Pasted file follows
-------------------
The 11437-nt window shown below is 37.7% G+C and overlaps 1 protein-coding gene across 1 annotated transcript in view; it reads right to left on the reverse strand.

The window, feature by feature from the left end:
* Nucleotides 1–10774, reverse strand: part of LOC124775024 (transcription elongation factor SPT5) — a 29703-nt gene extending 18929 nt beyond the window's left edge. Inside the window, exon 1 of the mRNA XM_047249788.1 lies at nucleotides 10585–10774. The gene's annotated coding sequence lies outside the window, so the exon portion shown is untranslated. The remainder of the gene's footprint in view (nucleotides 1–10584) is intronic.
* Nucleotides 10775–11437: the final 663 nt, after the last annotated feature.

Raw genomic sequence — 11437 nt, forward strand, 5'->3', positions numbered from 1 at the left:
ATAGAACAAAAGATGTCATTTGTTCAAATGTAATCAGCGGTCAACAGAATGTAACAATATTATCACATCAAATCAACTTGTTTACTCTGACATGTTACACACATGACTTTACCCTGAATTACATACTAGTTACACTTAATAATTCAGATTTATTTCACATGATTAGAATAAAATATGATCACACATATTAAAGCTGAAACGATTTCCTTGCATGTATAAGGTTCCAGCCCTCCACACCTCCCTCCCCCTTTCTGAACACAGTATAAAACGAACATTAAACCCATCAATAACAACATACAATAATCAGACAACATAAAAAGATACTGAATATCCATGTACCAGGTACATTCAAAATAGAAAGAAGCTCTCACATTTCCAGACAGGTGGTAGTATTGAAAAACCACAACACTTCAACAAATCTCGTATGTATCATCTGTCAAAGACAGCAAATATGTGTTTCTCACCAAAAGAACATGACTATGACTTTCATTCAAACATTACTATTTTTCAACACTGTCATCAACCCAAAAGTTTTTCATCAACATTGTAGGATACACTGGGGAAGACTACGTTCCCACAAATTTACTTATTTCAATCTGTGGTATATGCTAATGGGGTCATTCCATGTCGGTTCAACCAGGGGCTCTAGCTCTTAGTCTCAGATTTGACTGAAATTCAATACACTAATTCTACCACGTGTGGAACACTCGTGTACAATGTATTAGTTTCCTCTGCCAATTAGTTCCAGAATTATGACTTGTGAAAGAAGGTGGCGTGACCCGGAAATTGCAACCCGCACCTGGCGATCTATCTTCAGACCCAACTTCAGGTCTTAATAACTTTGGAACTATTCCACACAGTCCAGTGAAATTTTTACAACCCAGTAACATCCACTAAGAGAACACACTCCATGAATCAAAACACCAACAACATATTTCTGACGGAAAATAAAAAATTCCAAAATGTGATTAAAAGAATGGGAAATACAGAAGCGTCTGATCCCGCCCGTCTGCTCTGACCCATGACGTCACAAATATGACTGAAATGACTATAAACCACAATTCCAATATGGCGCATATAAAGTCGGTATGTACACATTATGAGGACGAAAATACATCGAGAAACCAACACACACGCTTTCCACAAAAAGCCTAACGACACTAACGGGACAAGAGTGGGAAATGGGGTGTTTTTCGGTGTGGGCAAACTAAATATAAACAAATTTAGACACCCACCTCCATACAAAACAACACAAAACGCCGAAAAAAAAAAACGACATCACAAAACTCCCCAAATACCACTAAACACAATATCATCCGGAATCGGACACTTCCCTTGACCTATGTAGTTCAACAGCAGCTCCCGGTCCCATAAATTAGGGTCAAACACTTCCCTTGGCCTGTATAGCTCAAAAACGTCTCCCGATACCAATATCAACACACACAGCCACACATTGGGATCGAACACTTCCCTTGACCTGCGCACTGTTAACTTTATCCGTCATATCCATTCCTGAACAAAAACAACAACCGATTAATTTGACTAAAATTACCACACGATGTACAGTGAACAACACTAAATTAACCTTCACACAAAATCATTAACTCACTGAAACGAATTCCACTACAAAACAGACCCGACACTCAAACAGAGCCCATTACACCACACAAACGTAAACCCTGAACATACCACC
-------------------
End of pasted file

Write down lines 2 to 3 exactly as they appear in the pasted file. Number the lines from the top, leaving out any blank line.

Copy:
The window, feature by feature from the left end:
* Nucleotides 1–10774, reverse strand: part of LOC124775024 (transcription elongation factor SPT5) — a 29703-nt gene extending 18929 nt beyond the window's left edge. Inside the window, exon 1 of the mRNA XM_047249788.1 lies at nucleotides 10585–10774. The gene's annotated coding sequence lies outside the window, so the exon portion shown is untranslated. The remainder of the gene's footprint in view (nucleotides 1–10584) is intronic.